The Cybran are humans with microchips implanted in their heads. The Cybran use mech-style robotic units, ranging from two-legged walking tanks to the gigantic mechanical spider with massive laser powered weapons. To make these stand out from the UEF, I used a lot of flanging and comb filtering effects from the Eventide Anthology II plug-in bundle. I was really happy with the results I got from some of the retro flangers they have in the collection. I created a few strange cyber-robotic flange presets that I would try on a particular group of sounds. The land vehicles, the Naval ships, and the aircraft all had there own preset and I would tweak them when needed depending on the source. I would say I had the most sound design fun with the Cybran. I could go way over the top to mangle some of the elements in the sounds and it would not be overbearing and stand out in the game. I also used variations of these Eventide presets for the dialog which tied the whole faction together.

Sound Design for the Aeon

The Aeon are humans who have adopted alien technology and believe that they have to cleanse the world of the warmongering UEF and Cybran factions. I came to the conclusion the Aeon were special and evil at the same time. Their overall sound came from processing synthesized drones and tones with Waves Transform bundle. I used mid range synthesizer filter sweeps and high pitched resonant laser sounds along with some organic based elements to give them the overall “calming evil” character I thought would work. Certain Waves Transform plug-ins were used daisy chained together with lots of doubling, chorusing, and phase effects. Some of the sounds also had a wobbly effect on them like a strange pulse that fit right in a sonic hole left open by the other factions. I was very pleased with the results and the player will definitely know that a Aeon unit is unleashing its evil path of destruction.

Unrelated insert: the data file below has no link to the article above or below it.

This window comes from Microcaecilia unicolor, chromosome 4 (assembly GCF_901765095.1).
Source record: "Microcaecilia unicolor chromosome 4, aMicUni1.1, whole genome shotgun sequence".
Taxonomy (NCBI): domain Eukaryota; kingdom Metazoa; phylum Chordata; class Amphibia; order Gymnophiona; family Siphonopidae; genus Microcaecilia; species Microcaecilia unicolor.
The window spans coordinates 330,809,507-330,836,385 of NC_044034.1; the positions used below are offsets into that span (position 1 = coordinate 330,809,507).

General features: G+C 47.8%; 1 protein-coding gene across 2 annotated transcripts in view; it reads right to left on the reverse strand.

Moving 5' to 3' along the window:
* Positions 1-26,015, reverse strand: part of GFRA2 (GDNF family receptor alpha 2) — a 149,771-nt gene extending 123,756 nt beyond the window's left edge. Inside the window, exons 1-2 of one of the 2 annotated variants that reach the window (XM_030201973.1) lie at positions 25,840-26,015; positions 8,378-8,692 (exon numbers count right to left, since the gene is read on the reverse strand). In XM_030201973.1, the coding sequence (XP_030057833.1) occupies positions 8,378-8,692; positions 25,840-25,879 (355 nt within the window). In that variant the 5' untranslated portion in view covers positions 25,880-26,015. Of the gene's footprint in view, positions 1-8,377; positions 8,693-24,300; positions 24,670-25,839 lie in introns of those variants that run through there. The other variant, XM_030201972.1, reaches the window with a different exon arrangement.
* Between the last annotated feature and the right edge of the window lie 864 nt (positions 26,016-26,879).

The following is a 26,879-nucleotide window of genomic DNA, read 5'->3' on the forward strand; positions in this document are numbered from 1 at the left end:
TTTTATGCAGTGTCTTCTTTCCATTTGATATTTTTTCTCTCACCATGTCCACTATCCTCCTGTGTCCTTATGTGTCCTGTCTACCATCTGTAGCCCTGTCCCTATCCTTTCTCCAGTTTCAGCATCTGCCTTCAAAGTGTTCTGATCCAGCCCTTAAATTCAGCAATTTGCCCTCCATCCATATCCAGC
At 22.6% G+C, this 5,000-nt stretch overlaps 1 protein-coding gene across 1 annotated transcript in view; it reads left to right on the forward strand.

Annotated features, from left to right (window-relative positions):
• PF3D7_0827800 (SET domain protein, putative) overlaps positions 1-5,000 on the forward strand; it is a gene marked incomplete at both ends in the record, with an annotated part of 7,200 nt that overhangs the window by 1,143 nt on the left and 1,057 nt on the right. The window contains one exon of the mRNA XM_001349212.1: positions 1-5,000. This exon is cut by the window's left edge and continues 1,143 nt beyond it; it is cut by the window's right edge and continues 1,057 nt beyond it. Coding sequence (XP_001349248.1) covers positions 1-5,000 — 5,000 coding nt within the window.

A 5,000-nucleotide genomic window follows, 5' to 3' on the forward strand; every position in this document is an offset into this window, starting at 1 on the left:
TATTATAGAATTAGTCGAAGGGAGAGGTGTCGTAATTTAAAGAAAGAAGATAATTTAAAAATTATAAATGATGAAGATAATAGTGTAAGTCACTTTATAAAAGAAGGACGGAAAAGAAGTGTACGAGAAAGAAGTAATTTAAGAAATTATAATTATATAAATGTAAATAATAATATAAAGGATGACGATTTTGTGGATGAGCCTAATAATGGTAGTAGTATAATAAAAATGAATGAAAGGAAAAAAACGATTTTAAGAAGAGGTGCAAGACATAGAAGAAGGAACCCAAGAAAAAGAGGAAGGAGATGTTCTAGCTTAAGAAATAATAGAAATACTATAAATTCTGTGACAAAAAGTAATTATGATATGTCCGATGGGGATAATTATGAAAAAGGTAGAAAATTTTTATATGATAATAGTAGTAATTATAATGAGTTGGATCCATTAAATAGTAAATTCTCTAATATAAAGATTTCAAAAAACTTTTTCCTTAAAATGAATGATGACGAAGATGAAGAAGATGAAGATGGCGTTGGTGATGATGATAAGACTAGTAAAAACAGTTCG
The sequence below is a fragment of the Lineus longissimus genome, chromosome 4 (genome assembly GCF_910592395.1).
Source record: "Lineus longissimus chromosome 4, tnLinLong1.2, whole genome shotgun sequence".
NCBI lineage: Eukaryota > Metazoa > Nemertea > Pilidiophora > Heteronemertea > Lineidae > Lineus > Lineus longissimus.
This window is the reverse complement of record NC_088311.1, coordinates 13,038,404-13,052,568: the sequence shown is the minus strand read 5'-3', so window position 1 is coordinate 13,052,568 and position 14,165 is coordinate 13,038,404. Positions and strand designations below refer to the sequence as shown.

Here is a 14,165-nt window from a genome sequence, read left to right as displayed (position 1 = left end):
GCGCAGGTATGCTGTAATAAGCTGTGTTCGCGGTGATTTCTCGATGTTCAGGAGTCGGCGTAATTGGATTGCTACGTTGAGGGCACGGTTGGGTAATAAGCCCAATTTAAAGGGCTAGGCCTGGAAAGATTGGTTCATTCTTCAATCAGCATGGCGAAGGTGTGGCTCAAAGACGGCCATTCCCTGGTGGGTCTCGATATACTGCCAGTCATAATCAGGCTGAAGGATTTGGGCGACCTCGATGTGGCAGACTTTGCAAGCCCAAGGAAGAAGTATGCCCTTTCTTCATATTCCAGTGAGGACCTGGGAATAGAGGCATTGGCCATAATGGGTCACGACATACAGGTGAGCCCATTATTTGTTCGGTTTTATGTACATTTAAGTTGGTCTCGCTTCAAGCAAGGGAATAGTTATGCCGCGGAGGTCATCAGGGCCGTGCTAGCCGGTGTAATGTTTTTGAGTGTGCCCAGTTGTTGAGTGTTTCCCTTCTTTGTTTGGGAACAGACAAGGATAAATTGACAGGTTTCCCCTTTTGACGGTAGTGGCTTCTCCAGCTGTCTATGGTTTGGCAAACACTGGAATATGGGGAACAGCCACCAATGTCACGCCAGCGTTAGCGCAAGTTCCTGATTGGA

Sound Design for Supreme Commander Video

Wrap It Up with A Bow and Ship It!

The game cut scenes and cinematics were all completed shortly before release candidate builds were started. In the end I felt good about the sound of the game as a whole and and could not have crossed the finish line without the incredible help and ideas from Howard Mostom and Executive Producer Gary Wagner. I wish we could have had a more stable sound engine, but at the time and with the assistance of the XACT team at Microsoft, it is what it is…a massive audio experience that allows the player to fully experience the game in all its glory, and it will hold up through time.

I hope to write future articles on the stand alone expansion, Supreme Commander: Forged Alliance and the sequel, Supreme Commander 2 on my blog. Keep your eyes and ears out for these as the whole process I went through on the original game was refined by myself and Howard with a brand new audio engine deployed. – Frank

The music score for Supreme Commander was composed by Jeremy Soule.
All images and sounds copyright 2007 Gas Powered Games. All other copyrights are held by their respective owners.

3 Comments on “Frank Bry Special: Sound Design for Supreme Commander: This Is Just Way Too BIG!

  1. Pingback: Designing Sound TV – Sound Design for Supreme Commander

  2. Pingback: Designing Sound’s “Frank Bry Special” - The Sonic Spread